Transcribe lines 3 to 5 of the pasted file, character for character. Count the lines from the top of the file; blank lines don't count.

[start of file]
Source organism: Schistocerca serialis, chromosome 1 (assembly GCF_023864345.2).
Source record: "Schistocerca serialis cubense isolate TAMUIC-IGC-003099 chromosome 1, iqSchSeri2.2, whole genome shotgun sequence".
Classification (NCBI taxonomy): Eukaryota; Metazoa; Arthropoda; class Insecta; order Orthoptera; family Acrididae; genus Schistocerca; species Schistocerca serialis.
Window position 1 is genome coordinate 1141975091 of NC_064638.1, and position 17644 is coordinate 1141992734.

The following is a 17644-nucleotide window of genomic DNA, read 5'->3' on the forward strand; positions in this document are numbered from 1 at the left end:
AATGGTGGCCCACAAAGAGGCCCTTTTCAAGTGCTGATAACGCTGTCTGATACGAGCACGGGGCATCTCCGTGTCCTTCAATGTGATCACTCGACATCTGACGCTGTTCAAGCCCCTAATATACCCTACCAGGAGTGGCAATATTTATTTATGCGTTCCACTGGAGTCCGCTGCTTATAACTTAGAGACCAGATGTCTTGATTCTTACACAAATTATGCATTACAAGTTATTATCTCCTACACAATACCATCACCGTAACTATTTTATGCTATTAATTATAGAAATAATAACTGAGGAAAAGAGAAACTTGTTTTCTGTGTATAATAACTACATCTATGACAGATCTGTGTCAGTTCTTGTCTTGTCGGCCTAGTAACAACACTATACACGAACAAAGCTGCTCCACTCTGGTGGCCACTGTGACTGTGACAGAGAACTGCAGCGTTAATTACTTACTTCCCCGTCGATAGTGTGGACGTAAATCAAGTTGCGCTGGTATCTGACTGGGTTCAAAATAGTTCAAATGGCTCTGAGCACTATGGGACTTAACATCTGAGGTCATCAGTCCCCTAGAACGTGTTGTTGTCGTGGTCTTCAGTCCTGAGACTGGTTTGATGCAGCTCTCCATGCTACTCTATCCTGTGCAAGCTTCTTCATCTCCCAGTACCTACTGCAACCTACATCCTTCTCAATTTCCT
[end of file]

Classification (NCBI taxonomy): Eukaryota; Metazoa; Arthropoda; class Insecta; order Orthoptera; family Acrididae; genus Schistocerca; species Schistocerca serialis.
Window position 1 is genome coordinate 1141975091 of NC_064638.1, and position 17644 is coordinate 1141992734.

The following is a 17644-nucleotide window of genomic DNA, read 5'->3' on the forward strand; positions in this document are numbered from 1 at the left end: